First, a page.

Development tools, including a PC-based assembler and debugger, are also now available from Scenix, Parallax, Inc., and, in Asia, from COMFILE Technology. Virtual Peripherals are available as downloadable files from the Scenix and Parallax Web sites.
About Scenix Semiconductor
Scenix Semiconductor, Inc. is headquartered in Santa Clara, Calif. Founded in 1996, the company's mission is to deliver high-performance, cost-effective, easy-to-use single-chip solutions for embedded systems. Scenix announced the 50 MIPS SX Series family of 8-bit microcontrollers in August 1997 and shipped the first production parts in late December 1997. In October 1998, the company announced the 100 MIPS members of the SX Series, and in December 1998, Cahners Publishing placed the SX Series on its "10 Top Processor List of 1998."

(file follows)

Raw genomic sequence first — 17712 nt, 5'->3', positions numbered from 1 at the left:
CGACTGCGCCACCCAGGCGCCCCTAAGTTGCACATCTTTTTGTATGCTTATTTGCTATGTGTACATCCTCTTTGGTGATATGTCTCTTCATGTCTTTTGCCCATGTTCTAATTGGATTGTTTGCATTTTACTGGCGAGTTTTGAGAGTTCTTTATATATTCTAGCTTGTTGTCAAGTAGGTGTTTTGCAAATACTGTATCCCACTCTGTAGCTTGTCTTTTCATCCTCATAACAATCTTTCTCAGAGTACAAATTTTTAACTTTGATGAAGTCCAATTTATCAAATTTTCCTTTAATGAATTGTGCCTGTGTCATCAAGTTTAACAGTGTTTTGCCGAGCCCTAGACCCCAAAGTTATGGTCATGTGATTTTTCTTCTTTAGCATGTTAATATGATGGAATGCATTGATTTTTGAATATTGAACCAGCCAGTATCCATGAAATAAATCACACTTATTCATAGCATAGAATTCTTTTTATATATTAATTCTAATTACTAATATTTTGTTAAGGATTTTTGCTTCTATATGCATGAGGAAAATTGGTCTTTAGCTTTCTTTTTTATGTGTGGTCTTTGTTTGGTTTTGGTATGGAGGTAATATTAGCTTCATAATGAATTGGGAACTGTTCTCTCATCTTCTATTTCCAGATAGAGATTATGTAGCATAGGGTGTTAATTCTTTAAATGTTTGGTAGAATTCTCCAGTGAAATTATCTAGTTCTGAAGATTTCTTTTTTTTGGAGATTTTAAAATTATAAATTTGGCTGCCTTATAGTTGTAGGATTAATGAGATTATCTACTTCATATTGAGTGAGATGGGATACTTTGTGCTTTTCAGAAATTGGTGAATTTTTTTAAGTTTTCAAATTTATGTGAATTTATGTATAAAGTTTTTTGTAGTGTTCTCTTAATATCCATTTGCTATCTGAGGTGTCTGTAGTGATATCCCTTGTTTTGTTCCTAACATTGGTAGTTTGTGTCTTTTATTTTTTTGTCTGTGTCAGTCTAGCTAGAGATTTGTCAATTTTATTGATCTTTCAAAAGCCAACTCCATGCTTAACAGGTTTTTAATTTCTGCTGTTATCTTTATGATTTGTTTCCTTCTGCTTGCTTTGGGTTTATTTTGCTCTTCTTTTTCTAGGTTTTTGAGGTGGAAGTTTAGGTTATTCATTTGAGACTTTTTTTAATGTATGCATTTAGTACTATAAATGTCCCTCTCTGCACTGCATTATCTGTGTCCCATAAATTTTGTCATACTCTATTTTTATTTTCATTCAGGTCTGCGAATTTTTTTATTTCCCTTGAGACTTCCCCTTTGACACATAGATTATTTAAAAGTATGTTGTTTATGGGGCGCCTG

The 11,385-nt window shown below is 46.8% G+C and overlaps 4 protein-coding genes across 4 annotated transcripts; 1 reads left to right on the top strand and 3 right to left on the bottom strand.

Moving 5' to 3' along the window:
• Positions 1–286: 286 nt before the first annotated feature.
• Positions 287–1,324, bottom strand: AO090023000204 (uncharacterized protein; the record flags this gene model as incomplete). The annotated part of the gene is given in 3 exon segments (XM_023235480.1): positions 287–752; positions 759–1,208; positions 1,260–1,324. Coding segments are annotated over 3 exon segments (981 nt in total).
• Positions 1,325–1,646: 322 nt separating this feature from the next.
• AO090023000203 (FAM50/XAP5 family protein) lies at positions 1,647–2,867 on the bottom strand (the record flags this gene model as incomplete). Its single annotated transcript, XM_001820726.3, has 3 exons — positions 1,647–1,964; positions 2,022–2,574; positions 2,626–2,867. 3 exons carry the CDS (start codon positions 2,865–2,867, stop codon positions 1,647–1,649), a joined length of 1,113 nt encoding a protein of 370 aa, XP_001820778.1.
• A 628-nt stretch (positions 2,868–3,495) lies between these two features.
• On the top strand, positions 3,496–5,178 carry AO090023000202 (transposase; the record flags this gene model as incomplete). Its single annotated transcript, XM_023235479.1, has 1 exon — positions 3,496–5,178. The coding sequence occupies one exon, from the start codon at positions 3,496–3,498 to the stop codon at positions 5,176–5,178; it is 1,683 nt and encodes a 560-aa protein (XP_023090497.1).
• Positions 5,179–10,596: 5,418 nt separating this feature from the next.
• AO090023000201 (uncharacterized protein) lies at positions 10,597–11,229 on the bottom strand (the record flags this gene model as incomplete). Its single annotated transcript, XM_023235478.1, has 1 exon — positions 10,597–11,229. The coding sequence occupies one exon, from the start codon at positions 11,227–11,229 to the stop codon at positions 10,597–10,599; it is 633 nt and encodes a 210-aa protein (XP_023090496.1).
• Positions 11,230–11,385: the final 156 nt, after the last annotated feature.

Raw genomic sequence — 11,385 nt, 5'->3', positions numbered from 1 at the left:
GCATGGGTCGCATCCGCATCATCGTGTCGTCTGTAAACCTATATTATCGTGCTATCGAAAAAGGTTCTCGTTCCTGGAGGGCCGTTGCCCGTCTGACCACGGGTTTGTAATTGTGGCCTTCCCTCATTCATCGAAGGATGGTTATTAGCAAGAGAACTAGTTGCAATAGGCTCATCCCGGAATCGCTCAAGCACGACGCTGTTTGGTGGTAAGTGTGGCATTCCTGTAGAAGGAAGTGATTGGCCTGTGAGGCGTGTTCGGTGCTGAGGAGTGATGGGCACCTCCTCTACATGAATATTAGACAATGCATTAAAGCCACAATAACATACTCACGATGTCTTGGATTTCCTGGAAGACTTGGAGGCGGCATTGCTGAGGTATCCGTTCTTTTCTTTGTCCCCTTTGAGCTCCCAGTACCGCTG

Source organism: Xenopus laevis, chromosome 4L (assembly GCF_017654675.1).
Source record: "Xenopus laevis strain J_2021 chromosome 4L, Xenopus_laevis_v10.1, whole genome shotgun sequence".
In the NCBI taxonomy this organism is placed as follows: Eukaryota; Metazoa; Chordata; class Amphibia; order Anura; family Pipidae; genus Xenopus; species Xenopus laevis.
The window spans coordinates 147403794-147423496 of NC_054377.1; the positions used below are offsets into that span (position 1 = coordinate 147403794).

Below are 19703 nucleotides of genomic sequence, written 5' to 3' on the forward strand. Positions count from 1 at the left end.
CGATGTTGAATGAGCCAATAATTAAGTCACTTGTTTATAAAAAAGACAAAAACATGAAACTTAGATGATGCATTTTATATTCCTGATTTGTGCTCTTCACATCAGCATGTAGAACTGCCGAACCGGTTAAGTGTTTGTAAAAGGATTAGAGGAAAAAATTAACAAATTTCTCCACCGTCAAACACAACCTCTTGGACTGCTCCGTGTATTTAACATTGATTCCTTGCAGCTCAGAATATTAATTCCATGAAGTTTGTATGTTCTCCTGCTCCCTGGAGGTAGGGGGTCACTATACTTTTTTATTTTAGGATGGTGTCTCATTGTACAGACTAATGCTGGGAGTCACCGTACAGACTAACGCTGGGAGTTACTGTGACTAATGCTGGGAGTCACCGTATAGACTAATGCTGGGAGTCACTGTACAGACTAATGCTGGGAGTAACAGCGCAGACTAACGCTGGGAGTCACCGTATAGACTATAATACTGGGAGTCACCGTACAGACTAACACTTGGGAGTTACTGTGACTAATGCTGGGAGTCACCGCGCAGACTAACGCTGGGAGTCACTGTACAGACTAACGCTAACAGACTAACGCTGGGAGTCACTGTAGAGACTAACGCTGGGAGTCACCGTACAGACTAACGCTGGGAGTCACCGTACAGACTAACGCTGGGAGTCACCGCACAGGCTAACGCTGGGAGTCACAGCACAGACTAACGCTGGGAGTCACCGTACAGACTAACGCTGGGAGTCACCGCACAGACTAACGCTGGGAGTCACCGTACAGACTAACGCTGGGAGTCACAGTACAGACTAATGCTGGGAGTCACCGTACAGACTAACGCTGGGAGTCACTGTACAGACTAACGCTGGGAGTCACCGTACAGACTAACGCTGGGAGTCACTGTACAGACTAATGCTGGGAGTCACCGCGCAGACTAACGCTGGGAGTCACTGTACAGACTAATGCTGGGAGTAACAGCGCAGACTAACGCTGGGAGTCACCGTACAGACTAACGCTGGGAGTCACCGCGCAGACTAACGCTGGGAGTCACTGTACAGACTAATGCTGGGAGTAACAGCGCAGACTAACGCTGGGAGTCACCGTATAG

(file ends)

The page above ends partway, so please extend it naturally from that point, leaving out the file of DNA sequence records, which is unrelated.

Scenix is the industry leader in using Virtual Peripherals, software modules that implement peripheral functions conventionally realized as hardware blocks or external components. Its PC-based development tools support in-system programming and in-system debugging over frequency and voltage ranges, and allow designers to quickly and easily implement multiple, high-performance peripheral features without any additional silicon.
Additional information on Scenix and the SX Series products can be found on the Web, at